Monday, July 11, 2011

Have You Considered An Executive Coach?

by Virgil A. Carter

How does a senior executive develop their volunteer leadership? Have you considered an executive coach? An article in the Summer 2011 Plexus newsletter Horizon, edited by Douglas Kleine, CAE, and titled “If Coaches Are Good for Executive Directors (and Basketball Teams), Why Not for Board Chairs?”, by Rick Moyers, makes the case for executive coaches, both for non-profit executive directors, and, wait for it…for board chairs! Yes, board chairs!

In for-profit corporations, and more frequently in non-profit organizations, executive coaches are recognized as valuable resources to develop and enhance important leadership capabilities. The ability of the experienced coach to tailor a one-to-one learning relationship is a powerful growth tool. It can be used to develop new strengths, as well as to address areas of needed improvement.

Mr. Moyers points out the opportunity for positive achievements with volunteer leaders by using a coach for the board chair. He points out that as volunteers, board chairs come to their role from a variety of experiences and backgrounds. Volunteers in non-profit organizations are frequently subject-matter experts in their field of endeavor. Seldom, however, are the volunteers experienced in top corporate executive leadership. And few volunteers have a well-balanced understanding of the overall non-profit organization that they lead.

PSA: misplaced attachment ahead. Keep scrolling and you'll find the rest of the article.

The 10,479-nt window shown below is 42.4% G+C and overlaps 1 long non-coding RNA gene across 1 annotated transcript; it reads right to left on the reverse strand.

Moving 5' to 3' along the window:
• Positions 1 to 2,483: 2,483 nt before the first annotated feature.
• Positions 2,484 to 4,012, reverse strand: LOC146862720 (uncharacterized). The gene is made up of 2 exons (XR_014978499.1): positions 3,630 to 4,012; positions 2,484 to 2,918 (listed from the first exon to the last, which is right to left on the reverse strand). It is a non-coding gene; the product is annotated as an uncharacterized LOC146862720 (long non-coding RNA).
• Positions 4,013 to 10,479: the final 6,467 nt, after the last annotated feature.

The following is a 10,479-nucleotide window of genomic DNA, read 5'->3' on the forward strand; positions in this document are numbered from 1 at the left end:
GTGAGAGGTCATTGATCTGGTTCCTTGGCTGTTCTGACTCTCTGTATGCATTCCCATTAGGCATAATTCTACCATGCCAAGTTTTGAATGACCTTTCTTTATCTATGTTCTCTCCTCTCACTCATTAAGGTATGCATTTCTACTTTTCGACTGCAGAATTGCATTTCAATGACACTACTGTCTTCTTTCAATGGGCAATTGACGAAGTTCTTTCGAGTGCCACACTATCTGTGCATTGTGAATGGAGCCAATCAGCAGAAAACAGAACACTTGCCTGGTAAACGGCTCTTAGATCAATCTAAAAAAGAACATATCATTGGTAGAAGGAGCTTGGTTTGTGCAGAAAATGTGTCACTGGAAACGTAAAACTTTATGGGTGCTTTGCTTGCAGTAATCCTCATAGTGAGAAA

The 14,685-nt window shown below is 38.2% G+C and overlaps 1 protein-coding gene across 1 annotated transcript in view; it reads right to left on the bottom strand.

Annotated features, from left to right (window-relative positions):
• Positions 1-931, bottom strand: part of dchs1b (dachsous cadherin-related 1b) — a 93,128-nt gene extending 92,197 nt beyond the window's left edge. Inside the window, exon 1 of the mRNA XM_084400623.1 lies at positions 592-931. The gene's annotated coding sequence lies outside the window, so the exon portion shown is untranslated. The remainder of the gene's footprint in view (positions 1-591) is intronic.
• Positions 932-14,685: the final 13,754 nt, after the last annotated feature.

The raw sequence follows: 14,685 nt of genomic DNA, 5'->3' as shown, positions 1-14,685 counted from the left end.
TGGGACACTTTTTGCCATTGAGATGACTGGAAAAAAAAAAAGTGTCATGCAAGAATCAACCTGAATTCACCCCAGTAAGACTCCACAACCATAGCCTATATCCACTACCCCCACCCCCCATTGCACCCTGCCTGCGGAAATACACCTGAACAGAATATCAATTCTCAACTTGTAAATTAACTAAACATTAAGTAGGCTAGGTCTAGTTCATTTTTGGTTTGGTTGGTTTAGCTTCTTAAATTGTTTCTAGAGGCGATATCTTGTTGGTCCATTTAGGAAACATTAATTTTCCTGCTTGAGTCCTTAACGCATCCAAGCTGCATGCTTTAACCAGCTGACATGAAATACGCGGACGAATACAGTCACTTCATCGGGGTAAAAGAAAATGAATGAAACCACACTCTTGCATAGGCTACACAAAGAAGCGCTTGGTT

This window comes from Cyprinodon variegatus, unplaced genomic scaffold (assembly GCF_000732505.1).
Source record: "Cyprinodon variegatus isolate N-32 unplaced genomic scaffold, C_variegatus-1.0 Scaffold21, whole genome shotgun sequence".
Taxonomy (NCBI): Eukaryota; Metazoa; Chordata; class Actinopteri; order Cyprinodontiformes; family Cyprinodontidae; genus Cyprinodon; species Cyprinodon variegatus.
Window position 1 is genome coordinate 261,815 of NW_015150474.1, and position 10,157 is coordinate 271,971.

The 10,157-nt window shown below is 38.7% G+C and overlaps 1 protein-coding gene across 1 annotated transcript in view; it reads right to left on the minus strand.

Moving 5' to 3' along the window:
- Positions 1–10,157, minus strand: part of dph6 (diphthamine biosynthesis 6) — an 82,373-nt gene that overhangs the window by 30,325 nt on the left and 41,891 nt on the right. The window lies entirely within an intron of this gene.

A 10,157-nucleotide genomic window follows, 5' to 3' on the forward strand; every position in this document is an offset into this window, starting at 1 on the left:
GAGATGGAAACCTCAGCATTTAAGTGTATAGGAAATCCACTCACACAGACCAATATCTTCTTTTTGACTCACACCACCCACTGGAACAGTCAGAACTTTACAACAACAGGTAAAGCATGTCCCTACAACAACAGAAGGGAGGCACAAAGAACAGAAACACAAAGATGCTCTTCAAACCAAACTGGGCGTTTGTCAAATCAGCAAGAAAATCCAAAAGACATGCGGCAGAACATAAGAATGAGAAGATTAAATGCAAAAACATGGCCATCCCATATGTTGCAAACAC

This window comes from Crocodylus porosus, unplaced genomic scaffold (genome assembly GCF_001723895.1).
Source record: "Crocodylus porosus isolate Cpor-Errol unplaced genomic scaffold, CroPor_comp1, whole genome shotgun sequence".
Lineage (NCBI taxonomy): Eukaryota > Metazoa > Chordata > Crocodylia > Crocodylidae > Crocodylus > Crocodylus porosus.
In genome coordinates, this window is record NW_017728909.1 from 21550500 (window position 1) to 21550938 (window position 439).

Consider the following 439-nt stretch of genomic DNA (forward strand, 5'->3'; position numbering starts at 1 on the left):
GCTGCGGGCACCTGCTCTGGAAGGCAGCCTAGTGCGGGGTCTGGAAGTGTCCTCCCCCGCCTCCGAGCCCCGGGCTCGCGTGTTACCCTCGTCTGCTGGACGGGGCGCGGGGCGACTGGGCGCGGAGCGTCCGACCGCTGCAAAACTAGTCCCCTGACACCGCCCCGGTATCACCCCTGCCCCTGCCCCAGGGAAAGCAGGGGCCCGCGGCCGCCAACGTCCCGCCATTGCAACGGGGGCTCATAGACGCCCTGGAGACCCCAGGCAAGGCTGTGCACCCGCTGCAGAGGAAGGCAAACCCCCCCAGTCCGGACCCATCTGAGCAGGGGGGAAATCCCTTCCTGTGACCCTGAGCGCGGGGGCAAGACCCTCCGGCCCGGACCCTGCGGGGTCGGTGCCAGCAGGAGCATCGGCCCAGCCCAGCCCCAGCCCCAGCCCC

Of course, it’s difficult or impossible for the executive director to act as a “coach” for the board chair. In most cases the executive director reports directly to the board chair, making positive “learning opportunities” few and far between, at best. Thus, making executive coaching an annual, budgeted resource for the board chair provides a most important resource for the chair, for the executive director and for the organization. The chair and the coach can work out their own annual program each year, giving the chair an invaluable developmental resource and communications channel.

The author notes that if coaching can produce successful athletic teams, it can also produce successful volunteer (and staff) leaders. For the full article, click here.

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